City, legislature need to act on climate danger to unhoused Sacramento residents
May 8, 2023
Blazing heat waves and atmospheric rivers are here to stay in the Sacramento area.
According to a 2022 study conducted by Science Advances, climate change has dramatically increased the possibility of catastrophic flooding in California. Meanwhile, Sacramento County has nearly 9,300 unhoused people left to fend for themselves in increasingly dangerous weather.
There is no legislation in place in Sacramento to provide a viable solution for the housing crisis. Measure O, a Sacramento city ordinance passed during the last election cycle by a four-point margin (52%-48%), is also known as the Emergency Shelter and Enforcement Act of 2022. However, Measure O does not adequately protect the unhoused from suffering harm in weather-related disasters.
Intense flooding and increasingly severe storms have deadly consequences. On Jan. 11, the Sacramento Bee reported that at least two unhoused people had been killed by falling trees as a result of the weekend storms. These preventable deaths are extremely concerning, as government agencies put in place to help prevent these tragedies were unable to provide any support for these unhoused individuals.
The housing crisis needs to be addressed, a view shared by local high school students. In a survey of 30 students conducted by Sacramento School Beat at Mira Loma High School, the respondents unanimously agreed that housing was a problem that needs to be addressed in Sacramento County. Sacramento Steps Forward, a non-profit organization, has documented the county’s unhoused population increased by 67% from 2019 to 2022, totaling 9,278 in the group’s 2022 point-in-time survey.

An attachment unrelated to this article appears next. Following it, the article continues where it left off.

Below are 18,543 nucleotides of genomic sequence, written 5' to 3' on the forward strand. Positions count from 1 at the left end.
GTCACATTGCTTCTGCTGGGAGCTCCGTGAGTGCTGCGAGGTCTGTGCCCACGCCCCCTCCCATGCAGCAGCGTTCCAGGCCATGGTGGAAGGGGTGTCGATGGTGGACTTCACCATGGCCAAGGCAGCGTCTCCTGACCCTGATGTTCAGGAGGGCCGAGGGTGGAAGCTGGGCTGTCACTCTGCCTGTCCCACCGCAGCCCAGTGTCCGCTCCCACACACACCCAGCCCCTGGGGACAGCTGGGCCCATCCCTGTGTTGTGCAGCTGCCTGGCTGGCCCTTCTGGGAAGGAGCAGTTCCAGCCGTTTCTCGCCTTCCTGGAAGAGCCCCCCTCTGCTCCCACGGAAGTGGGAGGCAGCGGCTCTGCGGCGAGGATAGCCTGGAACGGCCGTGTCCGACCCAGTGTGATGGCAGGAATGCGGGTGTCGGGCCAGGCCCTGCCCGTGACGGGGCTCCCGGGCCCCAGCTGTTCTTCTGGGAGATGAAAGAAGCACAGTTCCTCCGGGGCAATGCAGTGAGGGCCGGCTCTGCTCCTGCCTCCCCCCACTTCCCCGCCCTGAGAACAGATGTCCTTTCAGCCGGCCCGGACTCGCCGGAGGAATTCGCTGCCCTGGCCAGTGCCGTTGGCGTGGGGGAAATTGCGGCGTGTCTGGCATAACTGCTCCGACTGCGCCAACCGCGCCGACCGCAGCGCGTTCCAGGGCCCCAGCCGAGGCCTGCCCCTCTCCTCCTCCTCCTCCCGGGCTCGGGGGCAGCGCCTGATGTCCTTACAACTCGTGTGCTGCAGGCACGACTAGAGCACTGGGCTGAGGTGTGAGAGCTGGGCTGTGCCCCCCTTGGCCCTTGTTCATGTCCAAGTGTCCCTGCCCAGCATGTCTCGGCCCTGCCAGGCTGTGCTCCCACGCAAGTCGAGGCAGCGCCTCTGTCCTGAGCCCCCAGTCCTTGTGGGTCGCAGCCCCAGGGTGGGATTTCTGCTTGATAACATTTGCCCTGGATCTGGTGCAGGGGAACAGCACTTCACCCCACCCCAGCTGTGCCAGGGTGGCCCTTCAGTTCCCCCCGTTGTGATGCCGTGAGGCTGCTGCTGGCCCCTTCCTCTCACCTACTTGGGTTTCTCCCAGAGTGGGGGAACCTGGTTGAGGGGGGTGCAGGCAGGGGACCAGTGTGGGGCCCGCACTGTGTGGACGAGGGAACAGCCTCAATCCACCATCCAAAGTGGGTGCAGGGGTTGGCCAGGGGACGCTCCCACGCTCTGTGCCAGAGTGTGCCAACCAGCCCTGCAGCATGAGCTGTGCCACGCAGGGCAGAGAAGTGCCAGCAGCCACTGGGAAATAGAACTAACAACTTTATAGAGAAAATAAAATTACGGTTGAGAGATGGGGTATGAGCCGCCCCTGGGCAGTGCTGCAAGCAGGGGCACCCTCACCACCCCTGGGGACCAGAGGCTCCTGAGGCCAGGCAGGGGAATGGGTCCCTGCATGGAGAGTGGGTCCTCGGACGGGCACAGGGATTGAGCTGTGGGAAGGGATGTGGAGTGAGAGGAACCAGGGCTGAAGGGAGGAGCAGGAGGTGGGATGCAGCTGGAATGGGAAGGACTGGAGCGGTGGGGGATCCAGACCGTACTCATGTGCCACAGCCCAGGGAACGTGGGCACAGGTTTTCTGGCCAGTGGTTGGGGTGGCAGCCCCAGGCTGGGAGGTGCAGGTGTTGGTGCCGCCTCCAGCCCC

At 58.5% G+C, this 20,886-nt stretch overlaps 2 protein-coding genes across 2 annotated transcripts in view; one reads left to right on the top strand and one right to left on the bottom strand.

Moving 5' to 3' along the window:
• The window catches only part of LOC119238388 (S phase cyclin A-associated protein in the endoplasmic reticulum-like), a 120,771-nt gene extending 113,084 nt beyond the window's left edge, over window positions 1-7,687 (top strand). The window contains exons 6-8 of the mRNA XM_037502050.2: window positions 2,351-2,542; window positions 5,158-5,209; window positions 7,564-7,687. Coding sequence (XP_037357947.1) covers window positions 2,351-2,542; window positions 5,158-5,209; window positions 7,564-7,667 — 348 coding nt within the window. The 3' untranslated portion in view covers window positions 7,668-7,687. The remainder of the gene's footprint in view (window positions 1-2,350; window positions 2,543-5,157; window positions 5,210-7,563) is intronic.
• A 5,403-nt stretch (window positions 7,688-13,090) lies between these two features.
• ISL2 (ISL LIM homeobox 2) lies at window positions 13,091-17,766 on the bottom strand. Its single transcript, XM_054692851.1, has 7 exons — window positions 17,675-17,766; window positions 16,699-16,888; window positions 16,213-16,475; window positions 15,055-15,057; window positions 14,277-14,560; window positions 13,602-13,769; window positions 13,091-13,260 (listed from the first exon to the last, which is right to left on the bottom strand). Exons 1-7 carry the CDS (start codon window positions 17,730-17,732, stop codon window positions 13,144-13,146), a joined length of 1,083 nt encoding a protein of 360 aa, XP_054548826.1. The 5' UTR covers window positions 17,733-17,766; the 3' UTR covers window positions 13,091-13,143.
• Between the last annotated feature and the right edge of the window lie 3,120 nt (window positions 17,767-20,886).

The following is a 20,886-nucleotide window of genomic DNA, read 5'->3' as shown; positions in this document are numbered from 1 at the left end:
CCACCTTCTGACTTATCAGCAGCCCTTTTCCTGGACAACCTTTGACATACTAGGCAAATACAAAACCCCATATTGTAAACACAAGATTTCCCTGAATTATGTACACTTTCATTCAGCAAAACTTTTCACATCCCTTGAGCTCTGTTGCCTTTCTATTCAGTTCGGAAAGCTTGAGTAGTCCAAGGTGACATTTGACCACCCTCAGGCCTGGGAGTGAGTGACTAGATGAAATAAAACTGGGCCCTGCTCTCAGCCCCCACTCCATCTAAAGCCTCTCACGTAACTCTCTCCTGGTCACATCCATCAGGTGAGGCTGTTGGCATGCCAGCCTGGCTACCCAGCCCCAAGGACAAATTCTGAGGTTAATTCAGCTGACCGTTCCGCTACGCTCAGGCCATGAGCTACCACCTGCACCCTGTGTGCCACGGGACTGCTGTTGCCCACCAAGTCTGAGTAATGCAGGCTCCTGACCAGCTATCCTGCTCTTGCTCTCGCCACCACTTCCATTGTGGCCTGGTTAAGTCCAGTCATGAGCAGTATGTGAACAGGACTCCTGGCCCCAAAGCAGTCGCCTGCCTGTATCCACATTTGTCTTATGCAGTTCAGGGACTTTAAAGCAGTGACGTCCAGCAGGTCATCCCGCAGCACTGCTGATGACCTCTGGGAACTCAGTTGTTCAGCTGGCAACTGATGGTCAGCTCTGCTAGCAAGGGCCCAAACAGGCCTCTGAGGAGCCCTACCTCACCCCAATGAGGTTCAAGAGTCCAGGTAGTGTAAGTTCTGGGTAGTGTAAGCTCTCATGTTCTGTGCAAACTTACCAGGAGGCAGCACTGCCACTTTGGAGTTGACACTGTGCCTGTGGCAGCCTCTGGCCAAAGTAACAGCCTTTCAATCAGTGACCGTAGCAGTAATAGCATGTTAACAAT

Anna Hall, a senior at Mira Loma High School, was one of the students surveyed about the housing crisis.
“I think homelessness is an issue that needs to be addressed because there are millions of Americans just standing outside in the streets,” she said. “They don’t have access to shelters, food and water. With the ever-changing climate, homeless people are unproportionally affected. … So I think that if they were to have access to those resources and knowledge of the changing parameters, it would benefit them greatly.”
Because of the housing crisis ongoing in Sacramento, the unhoused have been especially impacted by the changing climate the community currently faces. Some steps have been taken by the city, though it is far from enough. Flooding is already becoming an even greater risk in the valley, as sea levels are rising and atmospheric rivers are becoming more prevalent.
Heat strokes are also increasingly dangerous for individuals unable to find shelter to stay away from the scorching sun. Climate change has caused temperatures in Sacramento to rise rapidly. By 2050, Sacramento can expect to see an annual average of 15 days a year when the temperature exceeds 100 degrees, compared to an average of four days between 1961 and 1990.
The best solution to protect the unhoused from the life-threatening effects of climate change is to pass legislation to establish permanent funding to assist the homeless in direct response to dangerous weather. Climate change and the consequent weather shifts are now our lived reality. Currently, the city of Sacramento only has temporary funds to help the unhoused for emergency purposes. We need to do more.
Permanent money can be used to address heat waves by paying for cooling centers, public transportation, and free cold water and groceries. Regarding atmospheric storms, the funds can support the building of more shelters and help community centers stay open longer.
By doing so, we will be better able to help these underserved communities.